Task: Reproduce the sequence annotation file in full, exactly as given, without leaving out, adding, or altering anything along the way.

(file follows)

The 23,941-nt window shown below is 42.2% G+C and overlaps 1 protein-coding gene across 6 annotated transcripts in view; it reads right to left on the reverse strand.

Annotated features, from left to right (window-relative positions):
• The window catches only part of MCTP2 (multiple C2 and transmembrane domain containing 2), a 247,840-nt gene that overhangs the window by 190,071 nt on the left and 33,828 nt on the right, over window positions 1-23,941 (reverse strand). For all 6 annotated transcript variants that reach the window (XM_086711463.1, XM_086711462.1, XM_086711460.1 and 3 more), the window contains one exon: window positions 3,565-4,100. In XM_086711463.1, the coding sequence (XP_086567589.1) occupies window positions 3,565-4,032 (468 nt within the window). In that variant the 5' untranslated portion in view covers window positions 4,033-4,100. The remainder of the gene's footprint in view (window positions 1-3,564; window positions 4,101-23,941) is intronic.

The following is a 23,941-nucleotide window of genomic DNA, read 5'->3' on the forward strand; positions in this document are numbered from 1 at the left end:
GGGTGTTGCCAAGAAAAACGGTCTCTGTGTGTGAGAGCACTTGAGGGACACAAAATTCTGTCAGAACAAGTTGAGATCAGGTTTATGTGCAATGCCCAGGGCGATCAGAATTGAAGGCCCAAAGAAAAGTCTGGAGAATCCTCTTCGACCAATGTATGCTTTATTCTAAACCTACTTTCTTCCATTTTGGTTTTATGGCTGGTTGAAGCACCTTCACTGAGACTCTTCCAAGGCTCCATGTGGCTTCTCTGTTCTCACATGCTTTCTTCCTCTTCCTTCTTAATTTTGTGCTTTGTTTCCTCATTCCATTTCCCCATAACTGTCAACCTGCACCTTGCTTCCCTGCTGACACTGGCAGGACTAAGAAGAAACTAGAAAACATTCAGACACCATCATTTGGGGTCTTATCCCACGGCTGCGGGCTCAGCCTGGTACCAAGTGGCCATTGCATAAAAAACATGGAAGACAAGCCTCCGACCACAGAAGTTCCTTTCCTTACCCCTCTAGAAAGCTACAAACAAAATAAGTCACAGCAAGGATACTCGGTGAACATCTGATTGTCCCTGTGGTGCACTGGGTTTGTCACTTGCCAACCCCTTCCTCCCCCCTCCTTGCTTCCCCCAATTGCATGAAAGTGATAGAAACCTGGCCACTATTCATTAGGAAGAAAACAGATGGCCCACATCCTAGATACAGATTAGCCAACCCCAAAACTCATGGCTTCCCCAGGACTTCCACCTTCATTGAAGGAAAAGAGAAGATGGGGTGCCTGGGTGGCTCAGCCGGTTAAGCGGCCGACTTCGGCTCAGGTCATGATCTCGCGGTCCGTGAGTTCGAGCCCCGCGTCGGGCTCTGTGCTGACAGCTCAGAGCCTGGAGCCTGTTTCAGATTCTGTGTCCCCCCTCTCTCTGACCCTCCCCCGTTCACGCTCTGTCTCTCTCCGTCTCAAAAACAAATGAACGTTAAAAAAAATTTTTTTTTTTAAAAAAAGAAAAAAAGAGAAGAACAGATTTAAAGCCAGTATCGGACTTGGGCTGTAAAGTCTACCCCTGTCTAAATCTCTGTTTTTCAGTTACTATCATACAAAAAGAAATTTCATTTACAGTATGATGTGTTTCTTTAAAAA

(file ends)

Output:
The 23,941-nt window shown below is 42.2% G+C and overlaps 1 protein-coding gene across 6 annotated transcripts in view; it reads right to left on the reverse strand.

Annotated features, from left to right (window-relative positions):
• The window catches only part of MCTP2 (multiple C2 and transmembrane domain containing 2), a 247,840-nt gene that overhangs the window by 190,071 nt on the left and 33,828 nt on the right, over window positions 1-23,941 (reverse strand). For all 6 annotated transcript variants that reach the window (XM_086711463.1, XM_086711462.1, XM_086711460.1 and 3 more), the window contains one exon: window positions 3,565-4,100. In XM_086711463.1, the coding sequence (XP_086567589.1) occupies window positions 3,565-4,032 (468 nt within the window). In that variant the 5' untranslated portion in view covers window positions 4,033-4,100. The remainder of the gene's footprint in view (window positions 1-3,564; window positions 4,101-23,941) is intronic.

The following is a 23,941-nucleotide window of genomic DNA, read 5'->3' on the forward strand; positions in this document are numbered from 1 at the left end:
GGGTGTTGCCAAGAAAAACGGTCTCTGTGTGTGAGAGCACTTGAGGGACACAAAATTCTGTCAGAACAAGTTGAGATCAGGTTTATGTGCAATGCCCAGGGCGATCAGAATTGAAGGCCCAAAGAAAAGTCTGGAGAATCCTCTTCGACCAATGTATGCTTTATTCTAAACCTACTTTCTTCCATTTTGGTTTTATGGCTGGTTGAAGCACCTTCACTGAGACTCTTCCAAGGCTCCATGTGGCTTCTCTGTTCTCACATGCTTTCTTCCTCTTCCTTCTTAATTTTGTGCTTTGTTTCCTCATTCCATTTCCCCATAACTGTCAACCTGCACCTTGCTTCCCTGCTGACACTGGCAGGACTAAGAAGAAACTAGAAAACATTCAGACACCATCATTTGGGGTCTTATCCCACGGCTGCGGGCTCAGCCTGGTACCAAGTGGCCATTGCATAAAAAACATGGAAGACAAGCCTCCGACCACAGAAGTTCCTTTCCTTACCCCTCTAGAAAGCTACAAACAAAATAAGTCACAGCAAGGATACTCGGTGAACATCTGATTGTCCCTGTGGTGCACTGGGTTTGTCACTTGCCAACCCCTTCCTCCCCCCTCCTTGCTTCCCCCAATTGCATGAAAGTGATAGAAACCTGGCCACTATTCATTAGGAAGAAAACAGATGGCCCACATCCTAGATACAGATTAGCCAACCCCAAAACTCATGGCTTCCCCAGGACTTCCACCTTCATTGAAGGAAAAGAGAAGATGGGGTGCCTGGGTGGCTCAGCCGGTTAAGCGGCCGACTTCGGCTCAGGTCATGATCTCGCGGTCCGTGAGTTCGAGCCCCGCGTCGGGCTCTGTGCTGACAGCTCAGAGCCTGGAGCCTGTTTCAGATTCTGTGTCCCCCCTCTCTCTGACCCTCCCCCGTTCACGCTCTGTCTCTCTCCGTCTCAAAAACAAATGAACGTTAAAAAAAATTTTTTTTTTTAAAAAAAGAAAAAAAGAGAAGAACAGATTTAAAGCCAGTATCGGACTTGGGCTGTAAAGTCTACCCCTGTCTAAATCTCTGTTTTTCAGTTACTATCATACAAAAAGAAATTTCATTTACAGTATGATGTGTTTCTTTAAAAA